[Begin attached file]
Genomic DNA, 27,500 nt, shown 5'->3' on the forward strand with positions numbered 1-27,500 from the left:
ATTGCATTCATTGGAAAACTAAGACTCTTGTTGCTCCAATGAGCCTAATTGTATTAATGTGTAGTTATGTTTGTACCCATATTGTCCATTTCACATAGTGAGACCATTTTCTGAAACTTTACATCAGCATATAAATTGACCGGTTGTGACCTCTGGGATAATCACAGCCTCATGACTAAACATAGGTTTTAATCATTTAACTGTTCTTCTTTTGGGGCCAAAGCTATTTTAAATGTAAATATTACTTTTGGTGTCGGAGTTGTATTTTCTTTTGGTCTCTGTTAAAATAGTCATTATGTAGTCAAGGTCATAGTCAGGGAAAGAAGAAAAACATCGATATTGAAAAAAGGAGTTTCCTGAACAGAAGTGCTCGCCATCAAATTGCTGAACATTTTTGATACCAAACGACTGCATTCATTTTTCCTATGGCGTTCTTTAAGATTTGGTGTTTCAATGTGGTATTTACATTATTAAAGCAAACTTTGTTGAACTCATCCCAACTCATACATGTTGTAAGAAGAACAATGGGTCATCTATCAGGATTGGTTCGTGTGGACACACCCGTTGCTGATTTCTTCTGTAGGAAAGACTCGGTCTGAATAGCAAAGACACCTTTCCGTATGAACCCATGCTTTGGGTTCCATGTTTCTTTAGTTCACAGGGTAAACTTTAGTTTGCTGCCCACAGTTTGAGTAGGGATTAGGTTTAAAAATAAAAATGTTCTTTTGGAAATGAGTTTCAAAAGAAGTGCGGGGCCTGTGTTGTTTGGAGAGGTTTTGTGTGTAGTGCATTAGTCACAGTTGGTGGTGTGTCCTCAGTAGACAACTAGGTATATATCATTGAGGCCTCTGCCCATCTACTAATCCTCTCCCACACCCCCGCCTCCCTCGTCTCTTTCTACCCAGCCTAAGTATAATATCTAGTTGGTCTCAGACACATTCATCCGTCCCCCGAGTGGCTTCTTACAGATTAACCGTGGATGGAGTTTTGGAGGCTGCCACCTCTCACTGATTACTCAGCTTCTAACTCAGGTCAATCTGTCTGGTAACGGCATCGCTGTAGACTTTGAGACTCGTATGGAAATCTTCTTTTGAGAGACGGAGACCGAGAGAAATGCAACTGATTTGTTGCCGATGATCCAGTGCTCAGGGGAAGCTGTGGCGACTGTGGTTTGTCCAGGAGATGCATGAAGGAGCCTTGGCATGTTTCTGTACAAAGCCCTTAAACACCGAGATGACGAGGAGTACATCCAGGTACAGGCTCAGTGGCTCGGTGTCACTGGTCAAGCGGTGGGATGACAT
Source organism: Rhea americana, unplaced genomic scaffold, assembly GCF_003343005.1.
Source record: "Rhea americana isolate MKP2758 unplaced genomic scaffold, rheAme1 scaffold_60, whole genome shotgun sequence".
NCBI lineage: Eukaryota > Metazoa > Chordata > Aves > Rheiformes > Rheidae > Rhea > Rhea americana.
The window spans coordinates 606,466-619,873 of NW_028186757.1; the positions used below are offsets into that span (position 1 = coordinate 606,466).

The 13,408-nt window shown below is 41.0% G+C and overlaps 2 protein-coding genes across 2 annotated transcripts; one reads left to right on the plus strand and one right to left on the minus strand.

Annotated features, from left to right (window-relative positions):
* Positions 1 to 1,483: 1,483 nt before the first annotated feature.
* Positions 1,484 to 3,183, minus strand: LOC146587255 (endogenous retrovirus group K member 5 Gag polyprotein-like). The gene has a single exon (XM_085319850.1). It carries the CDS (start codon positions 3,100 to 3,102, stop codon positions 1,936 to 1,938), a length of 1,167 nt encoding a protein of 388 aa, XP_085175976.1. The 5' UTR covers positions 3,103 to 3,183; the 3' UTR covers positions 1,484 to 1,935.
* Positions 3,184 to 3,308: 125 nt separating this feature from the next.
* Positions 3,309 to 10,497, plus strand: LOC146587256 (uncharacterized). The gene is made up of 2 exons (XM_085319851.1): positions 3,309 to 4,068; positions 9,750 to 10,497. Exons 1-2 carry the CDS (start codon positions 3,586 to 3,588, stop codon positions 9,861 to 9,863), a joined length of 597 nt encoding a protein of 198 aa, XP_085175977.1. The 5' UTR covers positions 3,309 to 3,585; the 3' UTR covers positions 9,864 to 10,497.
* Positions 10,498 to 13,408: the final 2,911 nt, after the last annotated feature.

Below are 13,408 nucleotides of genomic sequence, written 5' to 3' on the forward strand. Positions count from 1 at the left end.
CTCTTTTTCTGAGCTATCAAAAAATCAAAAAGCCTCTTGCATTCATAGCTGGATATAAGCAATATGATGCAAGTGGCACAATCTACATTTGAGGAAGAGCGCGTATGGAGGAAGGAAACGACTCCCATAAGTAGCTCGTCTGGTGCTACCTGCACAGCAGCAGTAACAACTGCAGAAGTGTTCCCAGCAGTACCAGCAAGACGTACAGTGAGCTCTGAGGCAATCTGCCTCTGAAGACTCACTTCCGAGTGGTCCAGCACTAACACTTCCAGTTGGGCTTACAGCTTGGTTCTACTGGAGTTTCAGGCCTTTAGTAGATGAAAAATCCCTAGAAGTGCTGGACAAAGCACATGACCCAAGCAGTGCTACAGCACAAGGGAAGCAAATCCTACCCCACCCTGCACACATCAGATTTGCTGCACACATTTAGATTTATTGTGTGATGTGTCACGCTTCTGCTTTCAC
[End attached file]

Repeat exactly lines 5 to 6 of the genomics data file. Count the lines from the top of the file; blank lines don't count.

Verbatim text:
NCBI lineage: Eukaryota > Metazoa > Chordata > Aves > Rheiformes > Rheidae > Rhea > Rhea americana.
The window spans coordinates 606,466-619,873 of NW_028186757.1; the positions used below are offsets into that span (position 1 = coordinate 606,466).